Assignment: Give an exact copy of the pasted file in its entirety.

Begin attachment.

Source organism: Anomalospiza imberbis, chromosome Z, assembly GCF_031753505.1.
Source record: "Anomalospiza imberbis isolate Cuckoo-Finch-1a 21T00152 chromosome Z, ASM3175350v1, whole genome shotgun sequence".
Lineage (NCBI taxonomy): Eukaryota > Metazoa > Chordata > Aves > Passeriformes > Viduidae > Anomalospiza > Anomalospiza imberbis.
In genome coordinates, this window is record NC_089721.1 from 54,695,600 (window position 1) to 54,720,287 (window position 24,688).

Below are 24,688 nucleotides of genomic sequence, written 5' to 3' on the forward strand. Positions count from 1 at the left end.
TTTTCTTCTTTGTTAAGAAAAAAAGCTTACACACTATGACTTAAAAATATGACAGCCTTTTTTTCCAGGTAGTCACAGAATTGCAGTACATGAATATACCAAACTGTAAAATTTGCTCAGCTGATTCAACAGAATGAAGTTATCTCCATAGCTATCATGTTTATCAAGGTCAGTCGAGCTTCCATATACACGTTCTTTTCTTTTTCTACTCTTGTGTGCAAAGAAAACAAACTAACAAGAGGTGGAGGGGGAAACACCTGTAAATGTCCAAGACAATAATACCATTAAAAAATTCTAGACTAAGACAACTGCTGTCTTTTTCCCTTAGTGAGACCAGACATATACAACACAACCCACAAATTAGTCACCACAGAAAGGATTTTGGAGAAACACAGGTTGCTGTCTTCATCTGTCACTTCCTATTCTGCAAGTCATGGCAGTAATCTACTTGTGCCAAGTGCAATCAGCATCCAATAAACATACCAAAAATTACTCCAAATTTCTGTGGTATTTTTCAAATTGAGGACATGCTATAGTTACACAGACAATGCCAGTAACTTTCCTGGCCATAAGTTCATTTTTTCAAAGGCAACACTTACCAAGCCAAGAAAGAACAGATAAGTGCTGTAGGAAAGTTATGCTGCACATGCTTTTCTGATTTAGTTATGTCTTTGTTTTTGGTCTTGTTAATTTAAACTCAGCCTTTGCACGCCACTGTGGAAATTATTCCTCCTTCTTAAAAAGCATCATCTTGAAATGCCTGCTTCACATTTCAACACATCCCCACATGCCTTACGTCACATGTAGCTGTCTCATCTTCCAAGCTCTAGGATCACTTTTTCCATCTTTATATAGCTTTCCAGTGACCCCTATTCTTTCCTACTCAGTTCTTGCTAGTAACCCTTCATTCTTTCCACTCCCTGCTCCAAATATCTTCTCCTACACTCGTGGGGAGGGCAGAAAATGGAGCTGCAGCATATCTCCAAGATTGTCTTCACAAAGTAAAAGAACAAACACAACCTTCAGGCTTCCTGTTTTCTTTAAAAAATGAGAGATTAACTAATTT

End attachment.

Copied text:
Source organism: Anomalospiza imberbis, chromosome Z, assembly GCF_031753505.1.
Source record: "Anomalospiza imberbis isolate Cuckoo-Finch-1a 21T00152 chromosome Z, ASM3175350v1, whole genome shotgun sequence".
Lineage (NCBI taxonomy): Eukaryota > Metazoa > Chordata > Aves > Passeriformes > Viduidae > Anomalospiza > Anomalospiza imberbis.
In genome coordinates, this window is record NC_089721.1 from 54,695,600 (window position 1) to 54,720,287 (window position 24,688).

Below are 24,688 nucleotides of genomic sequence, written 5' to 3' on the forward strand. Positions count from 1 at the left end.
TTTTCTTCTTTGTTAAGAAAAAAAGCTTACACACTATGACTTAAAAATATGACAGCCTTTTTTTCCAGGTAGTCACAGAATTGCAGTACATGAATATACCAAACTGTAAAATTTGCTCAGCTGATTCAACAGAATGAAGTTATCTCCATAGCTATCATGTTTATCAAGGTCAGTCGAGCTTCCATATACACGTTCTTTTCTTTTTCTACTCTTGTGTGCAAAGAAAACAAACTAACAAGAGGTGGAGGGGGAAACACCTGTAAATGTCCAAGACAATAATACCATTAAAAAATTCTAGACTAAGACAACTGCTGTCTTTTTCCCTTAGTGAGACCAGACATATACAACACAACCCACAAATTAGTCACCACAGAAAGGATTTTGGAGAAACACAGGTTGCTGTCTTCATCTGTCACTTCCTATTCTGCAAGTCATGGCAGTAATCTACTTGTGCCAAGTGCAATCAGCATCCAATAAACATACCAAAAATTACTCCAAATTTCTGTGGTATTTTTCAAATTGAGGACATGCTATAGTTACACAGACAATGCCAGTAACTTTCCTGGCCATAAGTTCATTTTTTCAAAGGCAACACTTACCAAGCCAAGAAAGAACAGATAAGTGCTGTAGGAAAGTTATGCTGCACATGCTTTTCTGATTTAGTTATGTCTTTGTTTTTGGTCTTGTTAATTTAAACTCAGCCTTTGCACGCCACTGTGGAAATTATTCCTCCTTCTTAAAAAGCATCATCTTGAAATGCCTGCTTCACATTTCAACACATCCCCACATGCCTTACGTCACATGTAGCTGTCTCATCTTCCAAGCTCTAGGATCACTTTTTCCATCTTTATATAGCTTTCCAGTGACCCCTATTCTTTCCTACTCAGTTCTTGCTAGTAACCCTTCATTCTTTCCACTCCCTGCTCCAAATATCTTCTCCTACACTCGTGGGGAGGGCAGAAAATGGAGCTGCAGCATATCTCCAAGATTGTCTTCACAAAGTAAAAGAACAAACACAACCTTCAGGCTTCCTGTTTTCTTTAAAAAATGAGAGATTAACTAATTT